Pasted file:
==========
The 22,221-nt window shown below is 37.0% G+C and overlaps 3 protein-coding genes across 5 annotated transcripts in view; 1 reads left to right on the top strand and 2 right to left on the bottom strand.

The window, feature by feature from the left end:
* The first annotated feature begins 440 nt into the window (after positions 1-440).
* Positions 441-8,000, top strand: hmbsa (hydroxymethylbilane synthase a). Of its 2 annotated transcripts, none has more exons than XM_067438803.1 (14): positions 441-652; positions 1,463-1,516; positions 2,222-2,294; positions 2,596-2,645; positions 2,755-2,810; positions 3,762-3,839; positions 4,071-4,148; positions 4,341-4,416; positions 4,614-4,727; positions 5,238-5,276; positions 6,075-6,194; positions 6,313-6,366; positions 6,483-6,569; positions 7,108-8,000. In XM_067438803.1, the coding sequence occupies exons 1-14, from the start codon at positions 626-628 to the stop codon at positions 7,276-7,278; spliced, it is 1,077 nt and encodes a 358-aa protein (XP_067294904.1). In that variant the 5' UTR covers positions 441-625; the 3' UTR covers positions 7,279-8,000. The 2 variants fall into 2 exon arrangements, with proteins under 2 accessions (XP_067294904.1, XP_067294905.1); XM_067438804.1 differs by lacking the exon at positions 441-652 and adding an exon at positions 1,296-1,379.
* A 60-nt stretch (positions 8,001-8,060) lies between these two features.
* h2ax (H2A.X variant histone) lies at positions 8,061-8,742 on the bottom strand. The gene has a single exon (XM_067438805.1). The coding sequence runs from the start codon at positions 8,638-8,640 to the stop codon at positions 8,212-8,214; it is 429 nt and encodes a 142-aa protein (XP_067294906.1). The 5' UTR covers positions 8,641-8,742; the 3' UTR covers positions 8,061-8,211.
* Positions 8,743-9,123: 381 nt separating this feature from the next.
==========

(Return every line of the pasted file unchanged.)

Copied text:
The 22,221-nt window shown below is 37.0% G+C and overlaps 3 protein-coding genes across 5 annotated transcripts in view; 1 reads left to right on the top strand and 2 right to left on the bottom strand.

The window, feature by feature from the left end:
* The first annotated feature begins 440 nt into the window (after positions 1-440).
* Positions 441-8,000, top strand: hmbsa (hydroxymethylbilane synthase a). Of its 2 annotated transcripts, none has more exons than XM_067438803.1 (14): positions 441-652; positions 1,463-1,516; positions 2,222-2,294; positions 2,596-2,645; positions 2,755-2,810; positions 3,762-3,839; positions 4,071-4,148; positions 4,341-4,416; positions 4,614-4,727; positions 5,238-5,276; positions 6,075-6,194; positions 6,313-6,366; positions 6,483-6,569; positions 7,108-8,000. In XM_067438803.1, the coding sequence occupies exons 1-14, from the start codon at positions 626-628 to the stop codon at positions 7,276-7,278; spliced, it is 1,077 nt and encodes a 358-aa protein (XP_067294904.1). In that variant the 5' UTR covers positions 441-625; the 3' UTR covers positions 7,279-8,000. The 2 variants fall into 2 exon arrangements, with proteins under 2 accessions (XP_067294904.1, XP_067294905.1); XM_067438804.1 differs by lacking the exon at positions 441-652 and adding an exon at positions 1,296-1,379.
* A 60-nt stretch (positions 8,001-8,060) lies between these two features.
* h2ax (H2A.X variant histone) lies at positions 8,061-8,742 on the bottom strand. The gene has a single exon (XM_067438805.1). The coding sequence runs from the start codon at positions 8,638-8,640 to the stop codon at positions 8,212-8,214; it is 429 nt and encodes a 142-aa protein (XP_067294906.1). The 5' UTR covers positions 8,641-8,742; the 3' UTR covers positions 8,061-8,211.
* Positions 8,743-9,123: 381 nt separating this feature from the next.